‘On today, of all days, when we join together to pay tribute to our war dead, this action was profoundly disrespectful.’
XR said in a statement: ‘Donald Bell left the army with serious Post Traumatic Stress Disorder at a time when the illness was still not fully recognised.
‘Donald was one of those people who, like so many, made mistakes and then worked hard to turn his life around.
‘Extinction Rebellion stands by him and his right to speak out about the Government’s complicity in knowingly taking us into future wars and a 4 degree world.’
It comes as the backgrounds of a number of Bell’s fellow Insulate Britain demonstrators were revealed tonight.
Among them is Mark Coleman, a retired reverend and repeat eco-protester who stepped down as vicar and borough dean of Rochdale last year.
The 61-year-old is one of four vicars to have taken part in protests by Insulate Britain – a splinter group of Extinction Rebellion.
Mr Coleman, who is said to have joined climate change group Extinction Rebellion in 2015 after the Rochdale floods, has been spotted at three protests.
He was seen at the first, on Monday 13, before returning to protest on Wednesday, 15.
Mr Coleman, who made headlines earlier this year when he vandalised Heywood and Middleton MP Chris Clarkson’s constituency office staging a two-hour sit in, was also involved in yesterday’s Insulate Britain protest at junction 10.
One former parishioner told MailOnline that Mr Coleman, a father-of-two, believed he was ‘acting on God’s will’ by protesting.
Speaking of her former vicar, she said: ‘He used to say it was God’s will for him to help save the planet, and it was up to us all to do our bit. I knew he was serious about saving the planet but have not seen him since he retired.’
Another activist spotted at multiple protests over the last week-and-a-half is Louise Lancaster. The 55-year-old from Cambridge describes herself as ‘a mother, a teacher, a world citizen’, who is ‘ready to step up for our planet and social justice’. She is married to Tim, a former technology director at the BBC.
The group – including many who have been seen at multiple demos such as Louise Lancaster – sat brandishing homemade signs with messages such as: ‘Please act now.’ The same woman was at today’s protest (left) as the M25 one yesterday (right)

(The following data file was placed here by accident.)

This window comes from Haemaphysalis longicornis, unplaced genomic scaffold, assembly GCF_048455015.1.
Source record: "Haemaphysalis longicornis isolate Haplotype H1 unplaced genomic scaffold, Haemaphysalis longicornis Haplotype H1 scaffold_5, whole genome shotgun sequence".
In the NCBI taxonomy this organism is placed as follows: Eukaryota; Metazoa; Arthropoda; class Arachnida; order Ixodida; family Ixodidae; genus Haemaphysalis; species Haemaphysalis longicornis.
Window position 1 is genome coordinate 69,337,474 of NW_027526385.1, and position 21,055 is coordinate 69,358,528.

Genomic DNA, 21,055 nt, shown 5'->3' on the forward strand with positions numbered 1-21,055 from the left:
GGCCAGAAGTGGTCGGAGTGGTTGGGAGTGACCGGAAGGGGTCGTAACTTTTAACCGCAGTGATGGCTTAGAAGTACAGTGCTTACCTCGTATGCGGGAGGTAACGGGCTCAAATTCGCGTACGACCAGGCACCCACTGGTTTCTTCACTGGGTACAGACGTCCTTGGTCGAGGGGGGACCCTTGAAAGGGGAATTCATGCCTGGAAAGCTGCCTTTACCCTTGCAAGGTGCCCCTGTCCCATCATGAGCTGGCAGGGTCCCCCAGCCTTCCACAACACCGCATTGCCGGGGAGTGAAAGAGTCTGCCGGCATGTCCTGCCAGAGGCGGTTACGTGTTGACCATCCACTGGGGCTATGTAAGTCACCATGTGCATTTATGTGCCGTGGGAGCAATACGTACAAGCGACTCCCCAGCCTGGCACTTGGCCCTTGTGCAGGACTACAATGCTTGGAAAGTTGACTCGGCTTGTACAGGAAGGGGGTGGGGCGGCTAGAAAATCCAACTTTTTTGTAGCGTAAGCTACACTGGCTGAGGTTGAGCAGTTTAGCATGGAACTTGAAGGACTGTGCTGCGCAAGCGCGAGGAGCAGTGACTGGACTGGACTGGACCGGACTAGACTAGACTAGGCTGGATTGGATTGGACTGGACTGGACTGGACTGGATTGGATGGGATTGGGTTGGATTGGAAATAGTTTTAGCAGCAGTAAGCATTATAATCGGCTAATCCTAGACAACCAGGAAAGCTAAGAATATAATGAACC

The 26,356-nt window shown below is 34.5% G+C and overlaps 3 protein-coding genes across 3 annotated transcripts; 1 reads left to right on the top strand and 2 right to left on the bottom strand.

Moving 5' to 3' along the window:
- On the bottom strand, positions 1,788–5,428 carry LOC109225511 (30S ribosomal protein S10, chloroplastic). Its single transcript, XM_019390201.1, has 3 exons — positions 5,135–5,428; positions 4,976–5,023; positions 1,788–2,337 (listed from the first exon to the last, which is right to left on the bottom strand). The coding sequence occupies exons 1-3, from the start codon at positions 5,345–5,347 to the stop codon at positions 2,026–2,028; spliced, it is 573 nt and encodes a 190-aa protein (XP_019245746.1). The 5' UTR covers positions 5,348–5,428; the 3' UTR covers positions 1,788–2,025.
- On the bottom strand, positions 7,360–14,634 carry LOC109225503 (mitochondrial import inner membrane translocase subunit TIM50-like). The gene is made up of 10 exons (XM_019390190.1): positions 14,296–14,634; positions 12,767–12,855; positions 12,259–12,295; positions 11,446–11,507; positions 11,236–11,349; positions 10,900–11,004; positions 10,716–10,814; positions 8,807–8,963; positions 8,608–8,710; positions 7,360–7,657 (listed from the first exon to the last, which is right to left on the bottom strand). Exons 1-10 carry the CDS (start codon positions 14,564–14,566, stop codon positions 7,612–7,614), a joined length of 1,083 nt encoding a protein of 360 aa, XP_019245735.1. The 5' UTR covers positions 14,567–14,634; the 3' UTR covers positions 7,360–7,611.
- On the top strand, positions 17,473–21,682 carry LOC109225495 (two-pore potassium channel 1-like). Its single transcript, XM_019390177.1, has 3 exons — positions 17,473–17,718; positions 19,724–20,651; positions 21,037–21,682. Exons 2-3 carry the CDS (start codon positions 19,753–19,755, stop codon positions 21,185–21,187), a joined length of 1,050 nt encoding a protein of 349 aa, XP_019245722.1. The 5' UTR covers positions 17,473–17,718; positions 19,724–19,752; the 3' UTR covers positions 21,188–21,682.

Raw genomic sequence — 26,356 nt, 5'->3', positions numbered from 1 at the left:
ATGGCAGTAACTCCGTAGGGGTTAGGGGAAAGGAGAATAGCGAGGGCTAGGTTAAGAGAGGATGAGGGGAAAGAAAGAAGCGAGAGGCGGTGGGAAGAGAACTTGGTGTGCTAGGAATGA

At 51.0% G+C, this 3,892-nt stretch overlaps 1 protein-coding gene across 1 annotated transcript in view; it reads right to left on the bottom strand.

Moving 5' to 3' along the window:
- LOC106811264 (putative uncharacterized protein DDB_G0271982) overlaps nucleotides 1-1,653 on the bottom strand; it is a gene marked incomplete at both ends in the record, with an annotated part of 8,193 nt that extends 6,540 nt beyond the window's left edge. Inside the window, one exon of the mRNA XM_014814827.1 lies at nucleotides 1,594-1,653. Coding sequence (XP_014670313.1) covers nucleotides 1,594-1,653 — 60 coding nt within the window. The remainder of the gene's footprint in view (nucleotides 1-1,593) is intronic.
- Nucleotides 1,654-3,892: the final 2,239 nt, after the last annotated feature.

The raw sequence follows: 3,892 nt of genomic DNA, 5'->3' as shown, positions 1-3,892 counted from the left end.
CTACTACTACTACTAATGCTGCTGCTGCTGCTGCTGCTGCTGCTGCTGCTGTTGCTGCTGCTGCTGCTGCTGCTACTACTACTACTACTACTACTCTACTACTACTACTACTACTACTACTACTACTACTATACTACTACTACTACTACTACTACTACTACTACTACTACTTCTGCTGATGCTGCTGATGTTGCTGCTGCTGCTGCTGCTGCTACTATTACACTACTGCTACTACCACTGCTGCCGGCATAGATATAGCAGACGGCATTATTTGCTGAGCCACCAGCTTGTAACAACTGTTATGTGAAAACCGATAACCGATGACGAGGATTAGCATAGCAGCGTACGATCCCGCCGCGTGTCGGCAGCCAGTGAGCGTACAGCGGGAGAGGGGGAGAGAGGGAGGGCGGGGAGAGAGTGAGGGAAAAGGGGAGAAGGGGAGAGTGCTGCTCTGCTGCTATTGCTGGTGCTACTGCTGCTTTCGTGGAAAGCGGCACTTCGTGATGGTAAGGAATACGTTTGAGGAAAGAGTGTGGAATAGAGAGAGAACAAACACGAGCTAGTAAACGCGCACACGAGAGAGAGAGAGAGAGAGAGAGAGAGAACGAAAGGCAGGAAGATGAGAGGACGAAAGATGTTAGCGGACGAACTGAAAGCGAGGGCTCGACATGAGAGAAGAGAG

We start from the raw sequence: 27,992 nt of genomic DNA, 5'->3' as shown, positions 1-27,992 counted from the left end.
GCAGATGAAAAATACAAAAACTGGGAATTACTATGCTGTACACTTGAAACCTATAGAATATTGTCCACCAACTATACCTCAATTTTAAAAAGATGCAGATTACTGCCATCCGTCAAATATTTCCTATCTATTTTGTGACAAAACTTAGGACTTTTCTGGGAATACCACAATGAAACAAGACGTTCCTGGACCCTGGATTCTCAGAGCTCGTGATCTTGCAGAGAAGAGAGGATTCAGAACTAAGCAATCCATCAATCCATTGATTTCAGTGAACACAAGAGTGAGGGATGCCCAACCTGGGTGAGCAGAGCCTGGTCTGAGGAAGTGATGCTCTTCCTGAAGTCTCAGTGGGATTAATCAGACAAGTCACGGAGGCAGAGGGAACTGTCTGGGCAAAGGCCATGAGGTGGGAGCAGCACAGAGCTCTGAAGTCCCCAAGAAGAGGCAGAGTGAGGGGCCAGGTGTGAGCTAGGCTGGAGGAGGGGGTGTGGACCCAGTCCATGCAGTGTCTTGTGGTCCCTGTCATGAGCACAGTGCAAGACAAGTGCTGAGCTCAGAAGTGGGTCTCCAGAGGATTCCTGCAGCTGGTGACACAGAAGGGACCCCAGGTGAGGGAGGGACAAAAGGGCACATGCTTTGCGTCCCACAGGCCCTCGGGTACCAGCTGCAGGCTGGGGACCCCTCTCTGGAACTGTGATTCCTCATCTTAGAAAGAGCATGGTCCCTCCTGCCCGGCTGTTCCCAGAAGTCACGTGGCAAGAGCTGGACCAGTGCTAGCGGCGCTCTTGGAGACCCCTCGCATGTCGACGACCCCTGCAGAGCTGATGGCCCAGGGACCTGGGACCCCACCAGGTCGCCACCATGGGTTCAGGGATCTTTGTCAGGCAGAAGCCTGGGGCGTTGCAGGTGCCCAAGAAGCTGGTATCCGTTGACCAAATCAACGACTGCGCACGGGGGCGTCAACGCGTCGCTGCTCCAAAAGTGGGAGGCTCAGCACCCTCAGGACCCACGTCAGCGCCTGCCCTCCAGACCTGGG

Meanwhile, brickie Joshua Smith was branded a hypocrite after it emerged he owned a multi-million pound property empire – but the homes had poor insulation, an issue at the heart of the group’s agenda.
The 28-year-old is heir to a £2million property empire and also has a seven-figure portfolio of his own. However, at least six homes owned by his Oldham-based company have efficiency ratings of E or F, according to the Sun.
This means the properties boast little or no insulation and also produce large quantities of extra carbon dioxide.
Another activist, Louis McKechnie, a 20-year-old mechanical engineering student from Weymouth, has been seen at other protests across the country in the recent past.
This included one in Poole, Dorset in May, where he sat in the road wearing a sign reading: ‘I’m terrified to have children because of the climate crisis.’
He has been joined on the motorways by Oxford graduate and musician Mr Onley, who has worked as an English teacher at four schools, including educating a large group of Pakistani youngsters.
Originally from Exmouth, Devon, he regularly shares details of demonstrations and rallies and is a member of environmental campaign group Friends of the Earth.
Also present has been IT project manager and bike instructor Janine Eagling, who describes herself as a ‘world citizen, rebel, cyclist, walker, gardener, resourceful.’
The 50-year-old has owned a consultancy firm, now registered in Walthamstow, north London, since 2014.
London-based yoga teacher Stefania Morosi is another of the campaigners whose backgrounds have emerged this evening.